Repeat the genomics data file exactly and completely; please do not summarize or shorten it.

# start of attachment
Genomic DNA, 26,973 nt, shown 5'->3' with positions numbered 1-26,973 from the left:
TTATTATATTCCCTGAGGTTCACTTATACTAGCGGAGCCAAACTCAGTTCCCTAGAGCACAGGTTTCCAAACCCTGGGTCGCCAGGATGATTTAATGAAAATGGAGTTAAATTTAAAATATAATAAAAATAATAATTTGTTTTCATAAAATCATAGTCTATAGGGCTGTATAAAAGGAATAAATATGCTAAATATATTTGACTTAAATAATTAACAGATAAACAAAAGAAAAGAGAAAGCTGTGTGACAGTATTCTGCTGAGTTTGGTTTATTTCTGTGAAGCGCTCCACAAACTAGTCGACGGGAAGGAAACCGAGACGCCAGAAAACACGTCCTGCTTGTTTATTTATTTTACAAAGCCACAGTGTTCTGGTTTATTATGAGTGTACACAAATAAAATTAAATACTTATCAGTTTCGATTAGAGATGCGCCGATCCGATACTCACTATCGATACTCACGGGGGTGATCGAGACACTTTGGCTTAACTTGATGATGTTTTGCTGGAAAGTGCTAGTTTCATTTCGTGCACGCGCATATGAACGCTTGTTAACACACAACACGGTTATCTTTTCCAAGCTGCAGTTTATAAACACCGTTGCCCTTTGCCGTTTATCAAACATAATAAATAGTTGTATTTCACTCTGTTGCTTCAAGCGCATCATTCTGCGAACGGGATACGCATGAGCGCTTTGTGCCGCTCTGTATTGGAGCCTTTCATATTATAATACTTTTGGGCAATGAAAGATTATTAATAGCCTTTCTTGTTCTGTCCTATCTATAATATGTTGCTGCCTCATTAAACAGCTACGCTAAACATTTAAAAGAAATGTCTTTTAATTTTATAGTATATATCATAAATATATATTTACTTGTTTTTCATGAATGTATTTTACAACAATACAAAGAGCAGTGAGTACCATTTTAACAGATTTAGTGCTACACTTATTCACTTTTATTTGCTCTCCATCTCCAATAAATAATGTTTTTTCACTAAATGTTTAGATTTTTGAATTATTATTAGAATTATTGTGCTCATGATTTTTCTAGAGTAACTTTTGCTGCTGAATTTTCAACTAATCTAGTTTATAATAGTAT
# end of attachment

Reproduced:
Genomic DNA, 26,973 nt, shown 5'->3' with positions numbered 1-26,973 from the left:
TTATTATATTCCCTGAGGTTCACTTATACTAGCGGAGCCAAACTCAGTTCCCTAGAGCACAGGTTTCCAAACCCTGGGTCGCCAGGATGATTTAATGAAAATGGAGTTAAATTTAAAATATAATAAAAATAATAATTTGTTTTCATAAAATCATAGTCTATAGGGCTGTATAAAAGGAATAAATATGCTAAATATATTTGACTTAAATAATTAACAGATAAACAAAAGAAAAGAGAAAGCTGTGTGACAGTATTCTGCTGAGTTTGGTTTATTTCTGTGAAGCGCTCCACAAACTAGTCGACGGGAAGGAAACCGAGACGCCAGAAAACACGTCCTGCTTGTTTATTTATTTTACAAAGCCACAGTGTTCTGGTTTATTATGAGTGTACACAAATAAAATTAAATACTTATCAGTTTCGATTAGAGATGCGCCGATCCGATACTCACTATCGATACTCACGGGGGTGATCGAGACACTTTGGCTTAACTTGATGATGTTTTGCTGGAAAGTGCTAGTTTCATTTCGTGCACGCGCATATGAACGCTTGTTAACACACAACACGGTTATCTTTTCCAAGCTGCAGTTTATAAACACCGTTGCCCTTTGCCGTTTATCAAACATAATAAATAGTTGTATTTCACTCTGTTGCTTCAAGCGCATCATTCTGCGAACGGGATACGCATGAGCGCTTTGTGCCGCTCTGTATTGGAGCCTTTCATATTATAATACTTTTGGGCAATGAAAGATTATTAATAGCCTTTCTTGTTCTGTCCTATCTATAATATGTTGCTGCCTCATTAAACAGCTACGCTAAACATTTAAAAGAAATGTCTTTTAATTTTATAGTATATATCATAAATATATATTTACTTGTTTTTCATGAATGTATTTTACAACAATACAAAGAGCAGTGAGTACCATTTTAACAGATTTAGTGCTACACTTATTCACTTTTATTTGCTCTCCATCTCCAATAAATAATGTTTTTTCACTAAATGTTTAGATTTTTGAATTATTATTAGAATTATTGTGCTCATGATTTTTCTAGAGTAACTTTTGCTGCTGAATTTTCAACTAATCTAGTTTATAATAGTAT